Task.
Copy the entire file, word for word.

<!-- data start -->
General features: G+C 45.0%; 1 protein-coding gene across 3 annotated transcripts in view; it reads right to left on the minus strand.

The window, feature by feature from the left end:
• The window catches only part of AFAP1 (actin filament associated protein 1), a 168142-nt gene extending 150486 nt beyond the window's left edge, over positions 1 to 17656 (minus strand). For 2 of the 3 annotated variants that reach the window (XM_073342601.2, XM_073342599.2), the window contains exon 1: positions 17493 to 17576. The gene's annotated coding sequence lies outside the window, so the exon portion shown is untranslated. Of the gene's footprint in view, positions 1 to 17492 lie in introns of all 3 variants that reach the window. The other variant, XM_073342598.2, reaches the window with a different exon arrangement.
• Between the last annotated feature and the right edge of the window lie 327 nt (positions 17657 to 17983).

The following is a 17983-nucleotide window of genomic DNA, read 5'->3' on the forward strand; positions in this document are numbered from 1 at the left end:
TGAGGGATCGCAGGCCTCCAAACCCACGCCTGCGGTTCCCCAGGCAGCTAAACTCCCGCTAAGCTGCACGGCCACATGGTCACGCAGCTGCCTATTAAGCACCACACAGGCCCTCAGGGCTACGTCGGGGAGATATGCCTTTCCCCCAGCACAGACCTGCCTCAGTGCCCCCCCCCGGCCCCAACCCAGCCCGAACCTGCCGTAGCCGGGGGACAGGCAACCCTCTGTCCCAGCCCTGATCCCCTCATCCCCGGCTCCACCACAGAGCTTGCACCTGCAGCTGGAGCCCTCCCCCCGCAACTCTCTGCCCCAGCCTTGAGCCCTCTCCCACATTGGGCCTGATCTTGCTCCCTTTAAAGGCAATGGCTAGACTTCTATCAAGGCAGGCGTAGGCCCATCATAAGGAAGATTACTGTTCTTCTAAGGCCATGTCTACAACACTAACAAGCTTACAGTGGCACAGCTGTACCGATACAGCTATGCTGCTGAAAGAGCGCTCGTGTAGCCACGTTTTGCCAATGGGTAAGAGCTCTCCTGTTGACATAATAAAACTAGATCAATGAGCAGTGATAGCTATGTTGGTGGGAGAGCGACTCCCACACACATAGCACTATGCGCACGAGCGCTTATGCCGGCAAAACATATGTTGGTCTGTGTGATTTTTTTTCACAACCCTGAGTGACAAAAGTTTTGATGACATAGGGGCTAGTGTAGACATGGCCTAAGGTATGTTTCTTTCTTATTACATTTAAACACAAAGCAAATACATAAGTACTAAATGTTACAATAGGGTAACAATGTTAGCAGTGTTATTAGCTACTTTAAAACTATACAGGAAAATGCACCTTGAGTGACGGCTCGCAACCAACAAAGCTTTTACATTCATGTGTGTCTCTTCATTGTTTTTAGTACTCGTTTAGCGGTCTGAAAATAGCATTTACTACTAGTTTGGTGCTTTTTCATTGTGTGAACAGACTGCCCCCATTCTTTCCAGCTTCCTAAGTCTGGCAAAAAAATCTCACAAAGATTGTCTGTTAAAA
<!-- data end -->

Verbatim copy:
General features: G+C 45.0%; 1 protein-coding gene across 3 annotated transcripts in view; it reads right to left on the minus strand.

The window, feature by feature from the left end:
• The window catches only part of AFAP1 (actin filament associated protein 1), a 168142-nt gene extending 150486 nt beyond the window's left edge, over positions 1 to 17656 (minus strand). For 2 of the 3 annotated variants that reach the window (XM_073342601.2, XM_073342599.2), the window contains exon 1: positions 17493 to 17576. The gene's annotated coding sequence lies outside the window, so the exon portion shown is untranslated. Of the gene's footprint in view, positions 1 to 17492 lie in introns of all 3 variants that reach the window. The other variant, XM_073342598.2, reaches the window with a different exon arrangement.
• Between the last annotated feature and the right edge of the window lie 327 nt (positions 17657 to 17983).

The following is a 17983-nucleotide window of genomic DNA, read 5'->3' on the forward strand; positions in this document are numbered from 1 at the left end:
TGAGGGATCGCAGGCCTCCAAACCCACGCCTGCGGTTCCCCAGGCAGCTAAACTCCCGCTAAGCTGCACGGCCACATGGTCACGCAGCTGCCTATTAAGCACCACACAGGCCCTCAGGGCTACGTCGGGGAGATATGCCTTTCCCCCAGCACAGACCTGCCTCAGTGCCCCCCCCCGGCCCCAACCCAGCCCGAACCTGCCGTAGCCGGGGGACAGGCAACCCTCTGTCCCAGCCCTGATCCCCTCATCCCCGGCTCCACCACAGAGCTTGCACCTGCAGCTGGAGCCCTCCCCCCGCAACTCTCTGCCCCAGCCTTGAGCCCTCTCCCACATTGGGCCTGATCTTGCTCCCTTTAAAGGCAATGGCTAGACTTCTATCAAGGCAGGCGTAGGCCCATCATAAGGAAGATTACTGTTCTTCTAAGGCCATGTCTACAACACTAACAAGCTTACAGTGGCACAGCTGTACCGATACAGCTATGCTGCTGAAAGAGCGCTCGTGTAGCCACGTTTTGCCAATGGGTAAGAGCTCTCCTGTTGACATAATAAAACTAGATCAATGAGCAGTGATAGCTATGTTGGTGGGAGAGCGACTCCCACACACATAGCACTATGCGCACGAGCGCTTATGCCGGCAAAACATATGTTGGTCTGTGTGATTTTTTTTCACAACCCTGAGTGACAAAAGTTTTGATGACATAGGGGCTAGTGTAGACATGGCCTAAGGTATGTTTCTTTCTTATTACATTTAAACACAAAGCAAATACATAAGTACTAAATGTTACAATAGGGTAACAATGTTAGCAGTGTTATTAGCTACTTTAAAACTATACAGGAAAATGCACCTTGAGTGACGGCTCGCAACCAACAAAGCTTTTACATTCATGTGTGTCTCTTCATTGTTTTTAGTACTCGTTTAGCGGTCTGAAAATAGCATTTACTACTAGTTTGGTGCTTTTTCATTGTGTGAACAGACTGCCCCCATTCTTTCCAGCTTCCTAAGTCTGGCAAAAAAATCTCACAAAGATTGTCTGTTAAAA